Cf. Montague, ‘Story’, p. 155.

  • 18

     Cf. Sellars, Reflections, p. 50.

  • 19

     E.g. C.I. Lewis, Mind and the World-Order (New York: Scribner, 1929).

  • 25

    Bhaskar, ‘General Introduction’, p. xii.

  • 26

    Bhaskar, ‘General Introduction’, p. xviii.

  • 27

    Bhaskar, ‘General Introduction’, p. xx.

  • 28

    Bhaskar, ‘General Introduction’, p. xx.

  • 30

     See esp. Ian Barbour, Myths, Models and Paradigms: A Comparative Study in Science and Religion (New York: Harper & Row, 1974); Arthur Peacocke, Creation and the World of Science (Oxford: Clarendon, 1979); idem, Intimations of Reality: Critical Realism in Science and Religion (The Mendenhall Lectures 1983; Notre Dame: University of Notre Dame Press, 1984); idem, ‘Science and Theology Today: A Critical Realist Perspective’, Science and Theology Today 5 (1988), pp. 45–58; idem, Theology for a Scientific Age (Theology and Sciences; Minneapolis: Fortress Press, 1993); Wentzel van Huyssteen, Theology and the Justification of Faith: Constructing Theories in Systematic Theology (trans. H.F. Snijders; Grand Rapids: Eerdmans, 1989); idem, Essays in Postfoundationalist Theology (Grand Rapids: Eerdmans, 1997); idem, The Shaping of Rationality (Grand Rapids: Eerdmans, 1999).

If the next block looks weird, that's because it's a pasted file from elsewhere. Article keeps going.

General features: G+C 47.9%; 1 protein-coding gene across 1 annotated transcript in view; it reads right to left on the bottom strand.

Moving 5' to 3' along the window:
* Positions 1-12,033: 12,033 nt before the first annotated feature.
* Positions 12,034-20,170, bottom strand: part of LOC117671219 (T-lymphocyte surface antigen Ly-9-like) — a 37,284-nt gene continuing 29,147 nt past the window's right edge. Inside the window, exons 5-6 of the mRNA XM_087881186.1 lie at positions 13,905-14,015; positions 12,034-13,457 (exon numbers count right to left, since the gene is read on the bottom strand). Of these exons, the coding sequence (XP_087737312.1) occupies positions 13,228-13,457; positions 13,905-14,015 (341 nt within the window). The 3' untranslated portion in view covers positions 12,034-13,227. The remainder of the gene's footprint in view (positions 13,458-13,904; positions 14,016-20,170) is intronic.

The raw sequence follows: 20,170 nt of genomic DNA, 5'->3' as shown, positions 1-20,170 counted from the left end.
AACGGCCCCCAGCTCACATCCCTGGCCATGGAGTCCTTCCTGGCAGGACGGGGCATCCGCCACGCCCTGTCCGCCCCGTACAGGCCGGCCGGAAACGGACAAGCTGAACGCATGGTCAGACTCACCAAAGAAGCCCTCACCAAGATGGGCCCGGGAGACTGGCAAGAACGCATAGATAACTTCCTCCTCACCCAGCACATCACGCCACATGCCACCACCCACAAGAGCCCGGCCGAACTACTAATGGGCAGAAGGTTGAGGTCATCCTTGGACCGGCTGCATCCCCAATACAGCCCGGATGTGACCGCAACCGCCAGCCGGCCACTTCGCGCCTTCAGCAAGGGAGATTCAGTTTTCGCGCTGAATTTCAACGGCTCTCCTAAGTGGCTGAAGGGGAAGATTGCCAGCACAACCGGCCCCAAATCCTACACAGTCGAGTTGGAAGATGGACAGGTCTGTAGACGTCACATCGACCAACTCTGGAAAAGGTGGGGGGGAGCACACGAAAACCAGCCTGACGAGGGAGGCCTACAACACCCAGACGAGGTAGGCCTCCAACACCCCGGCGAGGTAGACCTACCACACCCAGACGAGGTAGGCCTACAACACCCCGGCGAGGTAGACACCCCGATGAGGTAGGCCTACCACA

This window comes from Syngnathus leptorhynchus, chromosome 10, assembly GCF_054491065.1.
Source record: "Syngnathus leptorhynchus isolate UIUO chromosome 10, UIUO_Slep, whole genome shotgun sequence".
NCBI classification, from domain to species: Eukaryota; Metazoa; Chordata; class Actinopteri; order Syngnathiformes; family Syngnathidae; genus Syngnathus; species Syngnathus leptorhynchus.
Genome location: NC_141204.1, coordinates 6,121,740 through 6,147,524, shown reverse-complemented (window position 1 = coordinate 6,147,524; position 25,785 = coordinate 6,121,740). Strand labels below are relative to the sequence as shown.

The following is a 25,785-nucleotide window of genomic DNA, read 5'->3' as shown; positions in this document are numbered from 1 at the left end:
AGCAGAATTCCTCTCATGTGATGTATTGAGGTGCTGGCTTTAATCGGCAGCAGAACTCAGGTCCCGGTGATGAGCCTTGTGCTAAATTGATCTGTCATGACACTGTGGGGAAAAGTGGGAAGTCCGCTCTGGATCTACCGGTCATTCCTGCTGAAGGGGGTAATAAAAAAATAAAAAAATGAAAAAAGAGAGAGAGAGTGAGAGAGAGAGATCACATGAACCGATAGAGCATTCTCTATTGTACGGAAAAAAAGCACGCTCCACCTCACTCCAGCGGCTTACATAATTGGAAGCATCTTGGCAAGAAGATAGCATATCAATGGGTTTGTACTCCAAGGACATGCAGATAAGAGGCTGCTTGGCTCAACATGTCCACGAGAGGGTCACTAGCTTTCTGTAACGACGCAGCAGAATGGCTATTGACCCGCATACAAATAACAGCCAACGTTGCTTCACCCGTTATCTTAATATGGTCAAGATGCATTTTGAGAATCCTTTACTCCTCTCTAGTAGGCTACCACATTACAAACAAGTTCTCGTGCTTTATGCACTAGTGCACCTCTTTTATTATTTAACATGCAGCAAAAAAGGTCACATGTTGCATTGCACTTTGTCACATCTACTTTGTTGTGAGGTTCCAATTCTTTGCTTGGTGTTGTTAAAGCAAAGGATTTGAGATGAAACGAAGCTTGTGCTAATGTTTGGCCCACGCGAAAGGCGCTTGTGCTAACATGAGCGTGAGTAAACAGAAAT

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  • 31

    Nancy C. Murphy, Theology in the Age of Scientific Reasoning (Cornell Studies in the Philosophy of Religion; Ithaca: Cornell University Press, 1990), p. 197. Note that her definition of scientific critical realism has some affinities with that of Wright.

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  • 32

    McGrath, Scientific Theology, pp. 195–244.

  • 33

    McGrath, Scientific Theology, p. 205.

  • 34

    Carl Ginet, Knowledge, Perception and Memory (Dordrecht: Reidel, 1975), p. 34.4.

  • 36

     See Edward Pols, Radical Realism: Direct Knowing in Science and Philosophy (Ithaca: Cornell University Press, 1993), pp. 6–9.

  • 37

    Ramsperger, ‘Critical Realism’, p. 263.

  • 38

    Denton, Historiography, p. 81.

  • 39

    Denton, Historiography, p. 81.

  • 41

    Andrew Beards, ‘Reversing Historical Skepticism: Lonergan on the Writing of History’, History and Theory 33 (1994), pp. 198–212.

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  • 42

    Bernard Lonergan, Method in Theology (New York: Herder and Herder, 1972), p. 9.

  • 43

    Lonergan, Method, p. 10.

  • 50

    Wright, New Testament, p. 34.

  • 51

    Denton, Historiography, p. 84.

  • 52

    Edmund Gettier, ‘Is Justified True Belief Knowledge?’ Analysis 23 (1963), pp. 121–23.

  • 53

    Gettier, ‘Justified True Belief’, p. 121, referring in the first definition to Plato, in the second to Roderick M. Chisholm, Perceiving: A Philosophical Study (Ithaca: Cornell University Press, 1957), p. 16, and in the third definition to A.J. Ayer, The Problem of Knowledge (London: Macmillan, 1956), p. 34.